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Striding Figure of a Priest

Egyptian, Classical, Ancient Near Eastern Art

On View: 19th Dynasty to Roman Period, Martha A. and Robert S. Rubin Gallery, 3rd Floor

The striding male figure is found in all periods of Egyptian art. This uninscribed example was either an object made for the tomb or a votive offering meant to be left in a temple as a token expressing thanks to the resident deity or seeking his favor. The shaven head suggests that the figure represents a priest.

  • Reportedly From: Thebes, Egypt
  • DATES ca. 1070-656 B.C.E.
    DYNASTY Dynasty 21 to Dynasty 25
    PERIOD Third Intermediate Period
    DIMENSIONS 4 13/16 x 1 5/16 x 1 3/4 in. (12.3 x 3.4 x 4.4 cm)
    CREDIT LINE Charles Edwin Wilbour Fund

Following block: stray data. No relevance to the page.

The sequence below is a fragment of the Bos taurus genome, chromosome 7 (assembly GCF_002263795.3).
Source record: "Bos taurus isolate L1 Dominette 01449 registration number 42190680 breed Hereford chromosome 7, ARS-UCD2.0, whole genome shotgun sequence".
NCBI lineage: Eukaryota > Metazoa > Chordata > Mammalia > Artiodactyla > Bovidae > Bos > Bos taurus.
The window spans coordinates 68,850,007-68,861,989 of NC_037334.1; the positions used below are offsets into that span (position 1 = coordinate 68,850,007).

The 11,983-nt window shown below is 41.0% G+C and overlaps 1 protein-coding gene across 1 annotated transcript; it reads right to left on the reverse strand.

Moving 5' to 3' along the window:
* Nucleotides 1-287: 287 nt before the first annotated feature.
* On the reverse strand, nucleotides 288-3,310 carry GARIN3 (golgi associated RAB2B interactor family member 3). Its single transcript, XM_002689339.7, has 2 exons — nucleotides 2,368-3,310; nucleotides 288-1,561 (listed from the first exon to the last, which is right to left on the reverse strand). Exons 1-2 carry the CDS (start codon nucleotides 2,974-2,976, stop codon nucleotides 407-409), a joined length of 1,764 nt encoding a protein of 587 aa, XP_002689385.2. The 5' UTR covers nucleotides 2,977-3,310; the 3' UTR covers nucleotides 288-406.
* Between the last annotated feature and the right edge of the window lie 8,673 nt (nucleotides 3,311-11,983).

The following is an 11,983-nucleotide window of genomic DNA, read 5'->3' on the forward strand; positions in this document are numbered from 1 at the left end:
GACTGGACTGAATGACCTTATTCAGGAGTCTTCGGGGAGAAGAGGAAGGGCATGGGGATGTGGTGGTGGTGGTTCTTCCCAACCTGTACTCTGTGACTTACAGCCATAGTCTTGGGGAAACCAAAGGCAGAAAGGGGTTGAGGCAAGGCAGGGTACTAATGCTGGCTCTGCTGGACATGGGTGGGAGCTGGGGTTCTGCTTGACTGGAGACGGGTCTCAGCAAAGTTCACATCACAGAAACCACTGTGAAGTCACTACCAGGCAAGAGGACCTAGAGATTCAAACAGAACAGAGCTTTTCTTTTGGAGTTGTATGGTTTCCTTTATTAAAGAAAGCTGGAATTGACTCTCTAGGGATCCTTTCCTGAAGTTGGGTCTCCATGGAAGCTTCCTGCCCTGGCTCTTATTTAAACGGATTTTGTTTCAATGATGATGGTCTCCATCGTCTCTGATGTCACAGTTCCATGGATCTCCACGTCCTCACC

CATALOGUE DESCRIPTION One bronze statuette of a man. The figure strides forward with the left foot, wearing a traditional kilt as its only ornament. The torso is emaciated in appearance, the head swollen. The left arm is raised and the hand grasps at what a staff (now lost). The right arm is stationary at, but away from, the right flank. The hand holds a folded piece of cloth. The face has large heavily outlined almond shaped yes, bulbous nose and small mouth. The corners of the mouth turn upward. The ears flair out at the sides of the head which is completely devoid of hair. A strongly incised median line may be seen on the rear. Dowels on the bottom of the feet are for insertion into a base (now lost). Condition: A strong green/black patina covers the entire piece.
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